Which Joe gave his name to ‘sloppy joes’? We look at five interesting sandwiches and their lexical origins.
A pair of complementary bases in a double-stranded nucleic acid molecule, consisting of a purine in one strand linked by hydrogen bonds to a pyrimidine in the other. Cytosine always pairs with guanine, and adenine with thymine (in DNA) or uracil (in RNA).
- ‘Thymine glycol base pairs with A and results in a C T transition.’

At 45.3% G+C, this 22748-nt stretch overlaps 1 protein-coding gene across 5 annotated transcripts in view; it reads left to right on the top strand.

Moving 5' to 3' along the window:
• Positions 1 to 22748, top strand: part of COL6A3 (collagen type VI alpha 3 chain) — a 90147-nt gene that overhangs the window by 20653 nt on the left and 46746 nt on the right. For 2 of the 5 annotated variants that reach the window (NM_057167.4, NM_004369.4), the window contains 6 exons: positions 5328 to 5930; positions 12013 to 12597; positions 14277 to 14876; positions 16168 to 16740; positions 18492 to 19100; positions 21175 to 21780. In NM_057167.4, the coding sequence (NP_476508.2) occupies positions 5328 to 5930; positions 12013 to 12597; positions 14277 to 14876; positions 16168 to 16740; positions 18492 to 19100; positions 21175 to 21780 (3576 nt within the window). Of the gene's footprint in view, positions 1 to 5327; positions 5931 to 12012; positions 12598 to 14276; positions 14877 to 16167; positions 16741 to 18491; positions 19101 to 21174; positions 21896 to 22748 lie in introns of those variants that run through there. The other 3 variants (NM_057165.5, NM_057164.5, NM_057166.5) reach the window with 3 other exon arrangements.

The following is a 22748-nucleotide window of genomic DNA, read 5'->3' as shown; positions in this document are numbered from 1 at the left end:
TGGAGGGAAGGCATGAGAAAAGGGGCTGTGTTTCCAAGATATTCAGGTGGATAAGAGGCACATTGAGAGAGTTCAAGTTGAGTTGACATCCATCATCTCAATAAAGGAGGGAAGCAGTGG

- ‘In DNA models of double strand breaking the base pairs are the units situated on the sites of a linear lattice.’
- ‘Instead, it can move within the transcription complex several base pairs upstream or downstream along the template strand.’
- ‘The human genome consists of 3 billion base pairs of DNA, parcelled out into 24 chromosomes.’
- ‘This package contains a number of substitution models for nucleotides and RNA base pairs.’
We take a look at several popular, though confusing, punctuation marks.
From Afghanistan to Zimbabwe, discover surprising and intriguing language facts from around the globe.
The definitions of ‘buddy’ and ‘bro’ in the OED have recently been revised. We explore their history and increase in popularity.